BRITAIN’S top shares saw earlier sharp gains evaporate yesterday, ending the session lower, as euphoria engendered by a Spanish bank rescue package gave way to concerns over its long-term efficacy, as investors eyed the next hazards in the crisis.
The FTSE 100 index ended the session down 2.71 points, or 0.1 per cent, at 5,432.37, having earlier jumped to a session peak of 5,536.27 after Eurozone finance ministers agreed to lend Madrid up to €100bn following months of nervousness in financial markets.
The market’s initial advance was eroded by worry that the rescue will heap pressure on the country’s fast-rising public debt, whilst sluggish economic growth remains unaddressed, as investors awaited Greece’s general election at the weekend which could further dent market sentiment.
“The concern is, when you actually look beyond the headline figures, what really has changed, because there’s nothing in this bailout figure that doesn't basically make Spain’s debt position even worse,” said Michael Hewson, senior market analyst at CMC Markets.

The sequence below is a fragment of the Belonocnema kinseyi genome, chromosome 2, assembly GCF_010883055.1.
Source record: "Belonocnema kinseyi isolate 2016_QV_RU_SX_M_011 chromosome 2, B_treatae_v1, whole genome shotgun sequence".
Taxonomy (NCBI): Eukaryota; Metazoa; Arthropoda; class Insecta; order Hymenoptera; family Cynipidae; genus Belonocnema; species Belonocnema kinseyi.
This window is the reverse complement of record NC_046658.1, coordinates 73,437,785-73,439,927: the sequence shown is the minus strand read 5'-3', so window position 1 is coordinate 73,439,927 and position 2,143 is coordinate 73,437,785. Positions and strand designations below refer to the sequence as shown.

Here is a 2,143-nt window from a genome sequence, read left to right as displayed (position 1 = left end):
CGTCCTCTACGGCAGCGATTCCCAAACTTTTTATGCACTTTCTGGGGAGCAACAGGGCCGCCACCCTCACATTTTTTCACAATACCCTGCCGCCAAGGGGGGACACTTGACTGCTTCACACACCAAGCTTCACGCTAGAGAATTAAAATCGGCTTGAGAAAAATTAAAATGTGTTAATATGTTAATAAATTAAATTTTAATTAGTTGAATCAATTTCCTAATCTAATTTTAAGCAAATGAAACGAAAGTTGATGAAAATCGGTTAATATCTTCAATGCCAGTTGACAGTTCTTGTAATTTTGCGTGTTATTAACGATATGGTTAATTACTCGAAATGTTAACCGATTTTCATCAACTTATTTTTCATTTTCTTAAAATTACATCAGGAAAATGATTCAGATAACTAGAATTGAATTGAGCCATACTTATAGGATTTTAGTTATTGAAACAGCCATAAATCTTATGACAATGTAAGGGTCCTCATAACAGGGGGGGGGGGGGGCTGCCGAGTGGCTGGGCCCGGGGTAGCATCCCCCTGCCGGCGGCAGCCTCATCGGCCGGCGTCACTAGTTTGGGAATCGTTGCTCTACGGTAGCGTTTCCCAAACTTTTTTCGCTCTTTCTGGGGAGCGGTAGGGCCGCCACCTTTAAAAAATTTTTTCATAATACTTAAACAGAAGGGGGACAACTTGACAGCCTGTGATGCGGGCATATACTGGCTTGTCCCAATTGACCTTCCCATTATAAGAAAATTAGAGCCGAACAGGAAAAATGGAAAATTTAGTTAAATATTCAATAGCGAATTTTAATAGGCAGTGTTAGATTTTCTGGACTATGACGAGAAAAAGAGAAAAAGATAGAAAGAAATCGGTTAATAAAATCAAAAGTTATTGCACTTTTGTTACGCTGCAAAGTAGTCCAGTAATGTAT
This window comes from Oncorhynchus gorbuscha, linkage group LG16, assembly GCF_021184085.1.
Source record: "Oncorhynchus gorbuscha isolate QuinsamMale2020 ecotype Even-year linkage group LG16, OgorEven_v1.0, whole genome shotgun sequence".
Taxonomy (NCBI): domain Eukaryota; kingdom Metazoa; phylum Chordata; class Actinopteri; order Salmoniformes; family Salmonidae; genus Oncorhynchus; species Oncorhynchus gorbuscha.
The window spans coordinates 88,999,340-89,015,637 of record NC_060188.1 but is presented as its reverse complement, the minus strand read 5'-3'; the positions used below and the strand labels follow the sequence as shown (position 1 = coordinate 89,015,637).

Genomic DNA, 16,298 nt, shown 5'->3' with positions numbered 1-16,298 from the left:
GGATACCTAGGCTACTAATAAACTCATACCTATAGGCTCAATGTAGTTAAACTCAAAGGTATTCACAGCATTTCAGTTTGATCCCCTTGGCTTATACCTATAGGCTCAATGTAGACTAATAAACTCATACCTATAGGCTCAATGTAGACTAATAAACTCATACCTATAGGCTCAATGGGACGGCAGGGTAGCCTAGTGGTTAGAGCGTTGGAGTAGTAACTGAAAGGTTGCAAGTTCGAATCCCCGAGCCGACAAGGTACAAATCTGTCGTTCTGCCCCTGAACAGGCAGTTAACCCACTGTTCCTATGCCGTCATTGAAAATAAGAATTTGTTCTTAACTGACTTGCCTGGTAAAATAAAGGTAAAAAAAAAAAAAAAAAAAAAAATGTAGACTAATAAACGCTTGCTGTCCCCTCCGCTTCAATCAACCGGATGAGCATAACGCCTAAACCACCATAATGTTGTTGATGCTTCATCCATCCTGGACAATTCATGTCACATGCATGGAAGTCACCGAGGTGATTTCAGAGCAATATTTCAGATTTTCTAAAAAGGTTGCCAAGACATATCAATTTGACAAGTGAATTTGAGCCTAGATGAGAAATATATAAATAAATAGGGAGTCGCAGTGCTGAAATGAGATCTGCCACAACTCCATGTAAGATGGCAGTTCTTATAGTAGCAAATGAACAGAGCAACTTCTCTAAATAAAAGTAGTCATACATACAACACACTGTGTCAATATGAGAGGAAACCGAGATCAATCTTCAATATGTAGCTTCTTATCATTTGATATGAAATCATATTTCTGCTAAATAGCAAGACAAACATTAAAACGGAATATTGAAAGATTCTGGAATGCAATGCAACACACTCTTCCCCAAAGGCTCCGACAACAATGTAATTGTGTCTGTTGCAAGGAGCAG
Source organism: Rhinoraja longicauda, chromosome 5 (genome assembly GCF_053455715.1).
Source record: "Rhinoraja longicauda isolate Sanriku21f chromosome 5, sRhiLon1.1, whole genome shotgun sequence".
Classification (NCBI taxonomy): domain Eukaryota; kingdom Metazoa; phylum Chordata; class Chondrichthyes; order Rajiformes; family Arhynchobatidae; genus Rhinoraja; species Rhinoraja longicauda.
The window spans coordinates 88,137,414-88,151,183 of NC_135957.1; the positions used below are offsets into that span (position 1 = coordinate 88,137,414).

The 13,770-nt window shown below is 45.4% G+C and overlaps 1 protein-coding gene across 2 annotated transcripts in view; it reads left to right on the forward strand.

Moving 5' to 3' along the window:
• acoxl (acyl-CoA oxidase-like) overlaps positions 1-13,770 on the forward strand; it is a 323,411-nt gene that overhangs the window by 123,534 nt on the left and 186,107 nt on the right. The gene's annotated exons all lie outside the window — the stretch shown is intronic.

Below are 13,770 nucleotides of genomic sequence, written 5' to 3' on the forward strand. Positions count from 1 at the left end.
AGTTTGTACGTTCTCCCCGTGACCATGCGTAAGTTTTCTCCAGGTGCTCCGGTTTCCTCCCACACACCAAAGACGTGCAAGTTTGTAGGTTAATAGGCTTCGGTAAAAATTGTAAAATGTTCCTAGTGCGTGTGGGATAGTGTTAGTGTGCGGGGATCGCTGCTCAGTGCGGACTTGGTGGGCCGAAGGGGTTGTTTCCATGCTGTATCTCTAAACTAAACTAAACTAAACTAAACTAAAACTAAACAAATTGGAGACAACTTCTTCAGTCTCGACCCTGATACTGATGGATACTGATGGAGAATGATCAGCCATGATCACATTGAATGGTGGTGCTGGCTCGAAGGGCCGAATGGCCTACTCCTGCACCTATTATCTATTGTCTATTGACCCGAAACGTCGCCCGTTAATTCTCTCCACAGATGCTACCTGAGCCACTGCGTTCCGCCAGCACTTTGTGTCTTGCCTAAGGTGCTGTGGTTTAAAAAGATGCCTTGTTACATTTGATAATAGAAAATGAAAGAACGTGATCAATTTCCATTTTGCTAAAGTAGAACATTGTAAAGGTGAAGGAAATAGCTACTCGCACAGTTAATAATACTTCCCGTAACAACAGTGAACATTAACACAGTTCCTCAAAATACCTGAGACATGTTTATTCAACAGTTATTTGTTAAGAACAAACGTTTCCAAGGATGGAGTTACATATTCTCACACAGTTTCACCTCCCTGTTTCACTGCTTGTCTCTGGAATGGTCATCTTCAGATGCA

“Basically it has to go on the sovereign balance sheet. Bond yields are now pushing back up again, and there are no growth measures; there has been no attempt to deal with the underlying structural problems within Europe.”
Mike McCudden, head of derivatives at Interactive Investor, meanwhile, said: “As expected the market has taken the Spanish bailout in the manner we are accustomed... buy the rumour sell the fact.”
Banks, earlier at the vanguard of the steep surge higher, pared gains to trade almost flat by the close as the realisation dawned that the Spanish bailout did little to change the fundamentals of Europe’s pressured economies.
Gains by energy stocks limited the FTSE 100’s losses, led by BP, up 1.4 per cent, after weekend press speculation that it would reach a deal to pay less than $15bn to settle its 2010 Gulf spill.
Tesco managed to trim earlier losses, ending the session flat, despite the world’s third-biggest retailer reporting a drop in quarterly underlying sales in its main British market.